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Kad je dosadno - Ekonomija poklanjanja
Written by Aaron Baldassare   
Tuesday, 06 March 2012

Aaron Baldassare: How to create a Culture of Giving.

Aaron Baldassare -







This article is licensed under the Creative Commons

That sounds nice, doesn't it? I would like to join a culture of giving. The first thing I think of is all the free stuff I would get, and then I check myself. It doesn't work that way. I have to work hard and earn it. Wait, actually it doesn't work that way either, as I discovered a few months into a stay in Ecuador.

Supplanting myself from the US to Ecuador gave me a taste of a giving culture. Ecuadoreans pride themselves in their generosity to strangers. (It is strange how universal this value is outside of America). At first, plugging into a giving culture really was like getting things for free. But then I ran into problems.



Aaron Baldassare: How to create a Culture of Giving.

That sounds nice, doesn't it? I would like to join a culture of giving. The first thing I think of is all the free stuff I would get, and then I check myself. It doesn't work that way. I have to work hard and earn it. Wait, actually it doesn't work that way either, as I discovered a few months into a stay in Ecuador.

Supplanting myself from the US to Ecuador gave me a taste of a giving culture. Ecuadoreans pride themselves in their generosity to strangers. (It is strange how universal this value is outside of America). At first, plugging into a giving culture really was like getting things for free. But then I ran into problems.

A sense of indebtedness grew in me, which itself is natural. However, the cultural tension stemmed from how I tried to deal with this feeling. I tried to repay in kind, but my hosts seemed offended. It would erase their generous deed to accept any repayment. So, not understanding what to do, my shame grew and increased the difficulty. My generous hosts expected enthusiastic warmth, gratitude and a sense that I would pay it forward. Instead, I subconsciously resisted their gifts, not wishing to become indebted any further. I would smile and say thank you, but I think they could sense the tension. Eventually, I developed a reputation as cold and uncharitable. The giving relaxed a bit. Also, I ceased to be much of a stranger any more.

My friend Danilo asked me if all Americans were this way. I said "yes, to an extent, but I am this way especially." I was humiliated.

I'm not saying that any culture is better than another, but I am saying that some cultural values are more effective in achieving their intended effect. Note that humans promote generosity universally because it efficiently facilitates exchange and individual well-being by way of social cohesion. In the end, we are generous because we want a better life. And we remain generous because it works.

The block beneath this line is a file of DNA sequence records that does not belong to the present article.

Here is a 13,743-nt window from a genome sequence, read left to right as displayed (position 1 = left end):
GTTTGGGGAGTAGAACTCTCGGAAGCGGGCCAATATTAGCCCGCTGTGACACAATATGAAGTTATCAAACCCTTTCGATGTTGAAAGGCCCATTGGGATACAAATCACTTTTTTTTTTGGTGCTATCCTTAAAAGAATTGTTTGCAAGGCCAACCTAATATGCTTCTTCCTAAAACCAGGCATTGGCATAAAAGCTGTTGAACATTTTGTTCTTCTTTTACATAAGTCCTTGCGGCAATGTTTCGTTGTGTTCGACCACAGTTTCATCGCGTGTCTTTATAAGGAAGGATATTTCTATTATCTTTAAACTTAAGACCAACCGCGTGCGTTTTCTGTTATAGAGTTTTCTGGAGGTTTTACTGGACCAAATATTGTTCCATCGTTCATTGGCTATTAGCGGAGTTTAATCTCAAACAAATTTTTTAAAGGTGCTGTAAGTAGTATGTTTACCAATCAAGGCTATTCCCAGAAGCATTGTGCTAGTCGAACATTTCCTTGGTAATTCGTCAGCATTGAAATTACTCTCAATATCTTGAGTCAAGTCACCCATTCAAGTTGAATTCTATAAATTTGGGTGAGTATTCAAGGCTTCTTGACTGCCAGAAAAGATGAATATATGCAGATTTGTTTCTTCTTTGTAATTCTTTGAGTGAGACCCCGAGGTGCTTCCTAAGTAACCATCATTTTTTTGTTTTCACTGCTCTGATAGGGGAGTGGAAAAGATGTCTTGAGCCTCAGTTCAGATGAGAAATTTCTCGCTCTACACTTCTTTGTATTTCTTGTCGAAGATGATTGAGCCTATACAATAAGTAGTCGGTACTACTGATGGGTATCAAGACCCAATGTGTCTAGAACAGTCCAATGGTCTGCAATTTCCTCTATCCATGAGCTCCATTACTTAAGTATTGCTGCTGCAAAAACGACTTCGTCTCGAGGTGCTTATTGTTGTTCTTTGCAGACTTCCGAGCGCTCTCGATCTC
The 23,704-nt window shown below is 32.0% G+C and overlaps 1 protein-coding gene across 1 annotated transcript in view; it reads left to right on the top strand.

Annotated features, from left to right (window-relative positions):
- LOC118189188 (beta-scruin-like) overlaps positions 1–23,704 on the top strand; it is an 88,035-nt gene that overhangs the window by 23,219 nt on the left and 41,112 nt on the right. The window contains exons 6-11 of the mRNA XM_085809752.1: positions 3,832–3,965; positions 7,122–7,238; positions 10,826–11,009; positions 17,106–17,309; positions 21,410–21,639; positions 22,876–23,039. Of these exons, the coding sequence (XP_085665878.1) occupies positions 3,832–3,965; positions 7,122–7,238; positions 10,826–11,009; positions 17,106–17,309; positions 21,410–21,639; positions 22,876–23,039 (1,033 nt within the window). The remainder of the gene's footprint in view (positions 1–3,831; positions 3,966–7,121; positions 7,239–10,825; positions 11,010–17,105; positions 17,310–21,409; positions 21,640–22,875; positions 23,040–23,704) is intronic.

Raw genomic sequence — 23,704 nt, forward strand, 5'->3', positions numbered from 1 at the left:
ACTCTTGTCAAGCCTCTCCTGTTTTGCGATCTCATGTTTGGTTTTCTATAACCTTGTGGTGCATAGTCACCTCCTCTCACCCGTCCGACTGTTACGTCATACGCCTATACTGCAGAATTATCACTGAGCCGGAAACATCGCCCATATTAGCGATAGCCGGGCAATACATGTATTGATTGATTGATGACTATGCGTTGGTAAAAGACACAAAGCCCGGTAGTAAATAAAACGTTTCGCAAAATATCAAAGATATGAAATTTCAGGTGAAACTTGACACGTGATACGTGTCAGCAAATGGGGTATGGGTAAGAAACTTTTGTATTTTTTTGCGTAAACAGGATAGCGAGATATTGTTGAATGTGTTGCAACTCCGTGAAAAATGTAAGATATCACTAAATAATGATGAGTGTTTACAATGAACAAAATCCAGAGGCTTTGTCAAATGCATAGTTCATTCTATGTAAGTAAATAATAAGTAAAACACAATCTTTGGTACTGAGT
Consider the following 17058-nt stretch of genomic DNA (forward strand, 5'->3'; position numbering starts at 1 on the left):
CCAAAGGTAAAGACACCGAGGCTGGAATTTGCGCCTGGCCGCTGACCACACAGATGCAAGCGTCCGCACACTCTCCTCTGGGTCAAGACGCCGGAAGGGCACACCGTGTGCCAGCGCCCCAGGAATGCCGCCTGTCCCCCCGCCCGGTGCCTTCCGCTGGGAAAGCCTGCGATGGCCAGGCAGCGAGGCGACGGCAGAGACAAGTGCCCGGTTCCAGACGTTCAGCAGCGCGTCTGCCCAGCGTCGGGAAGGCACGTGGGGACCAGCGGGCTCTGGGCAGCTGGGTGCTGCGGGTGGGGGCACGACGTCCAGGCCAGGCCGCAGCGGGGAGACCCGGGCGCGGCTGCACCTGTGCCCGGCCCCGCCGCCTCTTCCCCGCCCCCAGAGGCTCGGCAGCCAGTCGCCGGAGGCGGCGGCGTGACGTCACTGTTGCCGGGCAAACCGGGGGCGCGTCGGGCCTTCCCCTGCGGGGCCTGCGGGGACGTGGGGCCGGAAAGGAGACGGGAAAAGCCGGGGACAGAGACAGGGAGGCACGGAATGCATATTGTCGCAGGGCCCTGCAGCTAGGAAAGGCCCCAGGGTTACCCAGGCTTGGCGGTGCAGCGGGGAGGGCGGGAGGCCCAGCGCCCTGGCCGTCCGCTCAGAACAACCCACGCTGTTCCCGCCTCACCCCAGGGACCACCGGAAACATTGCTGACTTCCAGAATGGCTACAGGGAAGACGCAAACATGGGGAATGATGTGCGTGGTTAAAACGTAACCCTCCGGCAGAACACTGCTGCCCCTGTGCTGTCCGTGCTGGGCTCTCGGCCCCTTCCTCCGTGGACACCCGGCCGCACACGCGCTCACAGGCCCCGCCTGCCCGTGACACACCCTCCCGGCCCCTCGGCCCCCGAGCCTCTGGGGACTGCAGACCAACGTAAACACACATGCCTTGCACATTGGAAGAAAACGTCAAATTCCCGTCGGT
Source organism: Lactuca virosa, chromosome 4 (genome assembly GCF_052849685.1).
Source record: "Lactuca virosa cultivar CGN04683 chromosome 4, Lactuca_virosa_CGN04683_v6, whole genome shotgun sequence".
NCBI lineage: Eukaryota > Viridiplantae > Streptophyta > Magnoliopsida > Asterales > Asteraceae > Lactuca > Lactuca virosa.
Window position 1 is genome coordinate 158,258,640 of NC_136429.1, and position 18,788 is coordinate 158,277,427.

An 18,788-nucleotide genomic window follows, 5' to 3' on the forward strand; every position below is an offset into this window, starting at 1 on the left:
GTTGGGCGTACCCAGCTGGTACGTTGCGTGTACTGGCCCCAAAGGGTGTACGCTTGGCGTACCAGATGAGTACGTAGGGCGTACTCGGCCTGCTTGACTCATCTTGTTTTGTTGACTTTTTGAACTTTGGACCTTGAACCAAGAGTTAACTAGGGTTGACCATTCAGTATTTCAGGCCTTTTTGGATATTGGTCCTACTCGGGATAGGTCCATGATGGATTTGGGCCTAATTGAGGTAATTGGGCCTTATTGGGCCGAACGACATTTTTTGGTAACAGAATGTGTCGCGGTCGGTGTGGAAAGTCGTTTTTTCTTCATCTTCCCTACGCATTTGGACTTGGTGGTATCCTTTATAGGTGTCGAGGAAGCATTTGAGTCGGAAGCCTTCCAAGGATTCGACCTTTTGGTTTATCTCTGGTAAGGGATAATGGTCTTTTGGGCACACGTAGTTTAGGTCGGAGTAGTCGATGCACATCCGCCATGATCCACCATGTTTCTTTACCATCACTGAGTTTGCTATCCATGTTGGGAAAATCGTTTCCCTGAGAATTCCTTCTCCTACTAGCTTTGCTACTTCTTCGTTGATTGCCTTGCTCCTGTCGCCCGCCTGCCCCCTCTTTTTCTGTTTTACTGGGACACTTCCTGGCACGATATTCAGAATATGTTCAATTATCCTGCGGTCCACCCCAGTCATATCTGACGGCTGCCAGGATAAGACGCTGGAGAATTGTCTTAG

Something is broken in many of the subcultures I know: families, the workplace, government, communities, friends and business partners. However, in many of the American subcultures I would most like to be a part of, much like the Ecuadorean culture, they all have a culture of generosity in common. This cultural value helps to explain the wealth I experienced in a country in which the average yearly income is $3300 (The median income is less) and why it seemed clear to me that the average Ecuadorean feels richer than the average American does, (and does not believe it. They cannot imagine being dissatisfied with so much wealth). Ecuadoreans get a LOT of vacation time and many have a hired cook in the household.

Who of us wouldn't love to be part of a culture that incorporates a good old-fashioned barn raising? (I once quipped that I suspected the Amish of occasionally burning down a barn to have an excuse for another barn raising. "We haven't had a barn raising in a while…")

So I have been examining my generosity values, I have made a few tweaks to them and I am very pleased with the results. I am enabled to experience greater stability and more positive experiences despite having less money. Still, I have quite a ways to go. I am good at genuinely experiencing gratitude, but I am still poor at asking for help or expressing my enthusiasm. Whatever small improvements I have made, however, have had disproportionately positive results.

The science of generosity

Generosity is a form of alchemy. It enables you to get more than you put in.

Yet there is a danger here. The danger is what brought down most every hippie commune in the 60's: idealism. No doubt a culture of generosity smells of utopian idealism, and it should. It seems too good to be true, but it isn't. It is just good and true. However, the only way to know that is to study the past, not merely imagine the future and assume it will conform to our hopes.

For the love of everything holy, proceed with sober judgment, so you are not tempted to form a society based on good feelings, dance naked around a fire, take LSD and then get cynical and bitter when it doesn't work out. Instead, let's figure out what really works and roll with it.